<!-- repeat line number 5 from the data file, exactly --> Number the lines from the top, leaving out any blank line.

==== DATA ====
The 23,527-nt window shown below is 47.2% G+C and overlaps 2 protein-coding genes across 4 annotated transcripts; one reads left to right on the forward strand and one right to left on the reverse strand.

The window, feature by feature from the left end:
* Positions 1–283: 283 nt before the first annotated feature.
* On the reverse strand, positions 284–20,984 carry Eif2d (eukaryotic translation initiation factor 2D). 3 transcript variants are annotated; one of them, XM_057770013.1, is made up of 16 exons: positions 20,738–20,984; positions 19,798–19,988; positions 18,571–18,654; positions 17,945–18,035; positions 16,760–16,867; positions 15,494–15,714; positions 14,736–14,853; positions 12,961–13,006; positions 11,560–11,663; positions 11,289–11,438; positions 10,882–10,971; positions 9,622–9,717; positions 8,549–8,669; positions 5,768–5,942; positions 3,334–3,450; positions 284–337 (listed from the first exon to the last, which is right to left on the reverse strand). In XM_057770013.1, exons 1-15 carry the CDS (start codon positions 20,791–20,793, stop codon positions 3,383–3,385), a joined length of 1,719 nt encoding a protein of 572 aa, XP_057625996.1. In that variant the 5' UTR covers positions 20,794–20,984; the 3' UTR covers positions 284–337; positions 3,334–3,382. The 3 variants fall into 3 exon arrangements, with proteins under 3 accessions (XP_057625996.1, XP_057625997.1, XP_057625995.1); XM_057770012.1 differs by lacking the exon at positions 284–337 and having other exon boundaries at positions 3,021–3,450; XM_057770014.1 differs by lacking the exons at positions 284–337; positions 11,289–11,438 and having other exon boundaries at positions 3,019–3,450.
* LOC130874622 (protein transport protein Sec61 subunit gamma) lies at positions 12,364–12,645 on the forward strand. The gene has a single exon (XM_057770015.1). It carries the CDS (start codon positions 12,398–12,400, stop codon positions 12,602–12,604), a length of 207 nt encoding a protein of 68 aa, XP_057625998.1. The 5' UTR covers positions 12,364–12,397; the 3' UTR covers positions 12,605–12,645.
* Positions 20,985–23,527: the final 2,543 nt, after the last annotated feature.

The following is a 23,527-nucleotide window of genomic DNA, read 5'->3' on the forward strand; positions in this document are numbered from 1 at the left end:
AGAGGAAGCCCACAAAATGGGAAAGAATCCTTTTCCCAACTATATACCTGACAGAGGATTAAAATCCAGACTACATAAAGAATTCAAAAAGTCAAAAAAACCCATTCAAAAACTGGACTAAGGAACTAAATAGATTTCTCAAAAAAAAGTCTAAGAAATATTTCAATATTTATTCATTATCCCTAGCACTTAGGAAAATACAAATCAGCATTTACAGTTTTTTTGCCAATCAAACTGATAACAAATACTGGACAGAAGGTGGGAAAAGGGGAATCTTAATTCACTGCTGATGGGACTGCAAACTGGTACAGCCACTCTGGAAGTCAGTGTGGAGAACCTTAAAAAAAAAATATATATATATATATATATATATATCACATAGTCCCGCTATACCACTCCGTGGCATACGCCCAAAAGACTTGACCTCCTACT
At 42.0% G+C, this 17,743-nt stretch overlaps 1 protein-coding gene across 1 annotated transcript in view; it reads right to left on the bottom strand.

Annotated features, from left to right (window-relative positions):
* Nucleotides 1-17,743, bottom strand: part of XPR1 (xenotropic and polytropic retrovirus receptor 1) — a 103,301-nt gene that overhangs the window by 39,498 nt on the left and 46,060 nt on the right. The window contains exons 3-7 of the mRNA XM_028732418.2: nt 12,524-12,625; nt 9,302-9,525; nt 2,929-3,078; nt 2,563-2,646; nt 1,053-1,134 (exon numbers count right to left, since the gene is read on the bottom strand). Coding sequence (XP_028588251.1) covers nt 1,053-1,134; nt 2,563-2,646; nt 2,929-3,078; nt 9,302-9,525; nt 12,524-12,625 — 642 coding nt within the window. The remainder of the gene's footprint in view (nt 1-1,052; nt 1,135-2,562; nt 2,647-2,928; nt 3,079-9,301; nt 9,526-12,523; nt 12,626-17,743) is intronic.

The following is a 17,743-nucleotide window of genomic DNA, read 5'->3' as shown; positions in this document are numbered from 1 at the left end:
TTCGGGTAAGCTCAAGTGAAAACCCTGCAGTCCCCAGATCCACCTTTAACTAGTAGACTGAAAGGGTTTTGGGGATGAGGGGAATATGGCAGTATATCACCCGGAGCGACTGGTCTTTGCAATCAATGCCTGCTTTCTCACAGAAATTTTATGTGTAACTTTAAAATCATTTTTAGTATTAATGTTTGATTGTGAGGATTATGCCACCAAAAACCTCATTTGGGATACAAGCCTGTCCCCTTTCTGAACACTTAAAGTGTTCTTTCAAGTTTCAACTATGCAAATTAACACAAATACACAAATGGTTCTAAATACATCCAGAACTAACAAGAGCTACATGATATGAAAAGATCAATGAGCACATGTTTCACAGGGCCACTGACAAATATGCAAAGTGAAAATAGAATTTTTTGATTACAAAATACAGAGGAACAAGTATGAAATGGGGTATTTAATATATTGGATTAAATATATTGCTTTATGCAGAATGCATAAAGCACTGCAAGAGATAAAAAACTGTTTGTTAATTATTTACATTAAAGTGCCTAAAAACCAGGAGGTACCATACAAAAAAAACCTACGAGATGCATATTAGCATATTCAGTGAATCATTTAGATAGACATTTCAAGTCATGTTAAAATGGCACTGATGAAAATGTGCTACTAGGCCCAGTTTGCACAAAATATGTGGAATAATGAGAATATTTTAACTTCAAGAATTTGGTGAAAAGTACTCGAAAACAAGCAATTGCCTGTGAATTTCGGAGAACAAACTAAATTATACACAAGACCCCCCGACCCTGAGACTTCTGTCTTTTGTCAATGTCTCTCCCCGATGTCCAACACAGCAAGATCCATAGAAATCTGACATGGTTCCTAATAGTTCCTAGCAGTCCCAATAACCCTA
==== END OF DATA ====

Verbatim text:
* LOC130874622 (protein transport protein Sec61 subunit gamma) lies at positions 12,364–12,645 on the forward strand. The gene has a single exon (XM_057770015.1). It carries the CDS (start codon positions 12,398–12,400, stop codon positions 12,602–12,604), a length of 207 nt encoding a protein of 68 aa, XP_057625998.1. The 5' UTR covers positions 12,364–12,397; the 3' UTR covers positions 12,605–12,645.